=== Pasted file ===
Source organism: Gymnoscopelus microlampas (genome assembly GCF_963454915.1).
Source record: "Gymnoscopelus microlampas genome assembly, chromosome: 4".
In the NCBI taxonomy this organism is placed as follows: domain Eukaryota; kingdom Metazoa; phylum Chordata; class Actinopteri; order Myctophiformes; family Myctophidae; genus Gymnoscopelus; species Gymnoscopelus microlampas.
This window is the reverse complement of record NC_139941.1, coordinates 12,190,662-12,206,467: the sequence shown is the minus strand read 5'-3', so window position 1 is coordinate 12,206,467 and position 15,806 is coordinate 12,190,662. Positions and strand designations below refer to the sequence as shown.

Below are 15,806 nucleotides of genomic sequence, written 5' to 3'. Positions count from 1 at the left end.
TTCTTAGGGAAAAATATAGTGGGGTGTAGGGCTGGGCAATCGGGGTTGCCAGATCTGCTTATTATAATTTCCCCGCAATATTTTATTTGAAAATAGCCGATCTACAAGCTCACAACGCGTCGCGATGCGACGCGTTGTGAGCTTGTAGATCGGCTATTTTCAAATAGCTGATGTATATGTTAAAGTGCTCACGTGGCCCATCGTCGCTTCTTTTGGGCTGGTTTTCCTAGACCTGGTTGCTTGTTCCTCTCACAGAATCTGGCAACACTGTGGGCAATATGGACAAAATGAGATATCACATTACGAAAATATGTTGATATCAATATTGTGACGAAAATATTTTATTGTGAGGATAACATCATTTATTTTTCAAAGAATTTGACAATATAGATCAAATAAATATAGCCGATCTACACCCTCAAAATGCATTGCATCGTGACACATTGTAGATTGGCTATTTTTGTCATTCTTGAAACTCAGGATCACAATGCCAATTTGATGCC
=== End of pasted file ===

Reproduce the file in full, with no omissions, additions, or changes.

Source organism: Gymnoscopelus microlampas (genome assembly GCF_963454915.1).
Source record: "Gymnoscopelus microlampas genome assembly, chromosome: 4".
In the NCBI taxonomy this organism is placed as follows: domain Eukaryota; kingdom Metazoa; phylum Chordata; class Actinopteri; order Myctophiformes; family Myctophidae; genus Gymnoscopelus; species Gymnoscopelus microlampas.
This window is the reverse complement of record NC_139941.1, coordinates 12,190,662-12,206,467: the sequence shown is the minus strand read 5'-3', so window position 1 is coordinate 12,206,467 and position 15,806 is coordinate 12,190,662. Positions and strand designations below refer to the sequence as shown.

Below are 15,806 nucleotides of genomic sequence, written 5' to 3'. Positions count from 1 at the left end.
TTCTTAGGGAAAAATATAGTGGGGTGTAGGGCTGGGCAATCGGGGTTGCCAGATCTGCTTATTATAATTTCCCCGCAATATTTTATTTGAAAATAGCCGATCTACAAGCTCACAACGCGTCGCGATGCGACGCGTTGTGAGCTTGTAGATCGGCTATTTTCAAATAGCTGATGTATATGTTAAAGTGCTCACGTGGCCCATCGTCGCTTCTTTTGGGCTGGTTTTCCTAGACCTGGTTGCTTGTTCCTCTCACAGAATCTGGCAACACTGTGGGCAATATGGACAAAATGAGATATCACATTACGAAAATATGTTGATATCAATATTGTGACGAAAATATTTTATTGTGAGGATAACATCATTTATTTTTCAAAGAATTTGACAATATAGATCAAATAAATATAGCCGATCTACACCCTCAAAATGCATTGCATCGTGACACATTGTAGATTGGCTATTTTTGTCATTCTTGAAACTCAGGATCACAATGCCAATTTGATGCC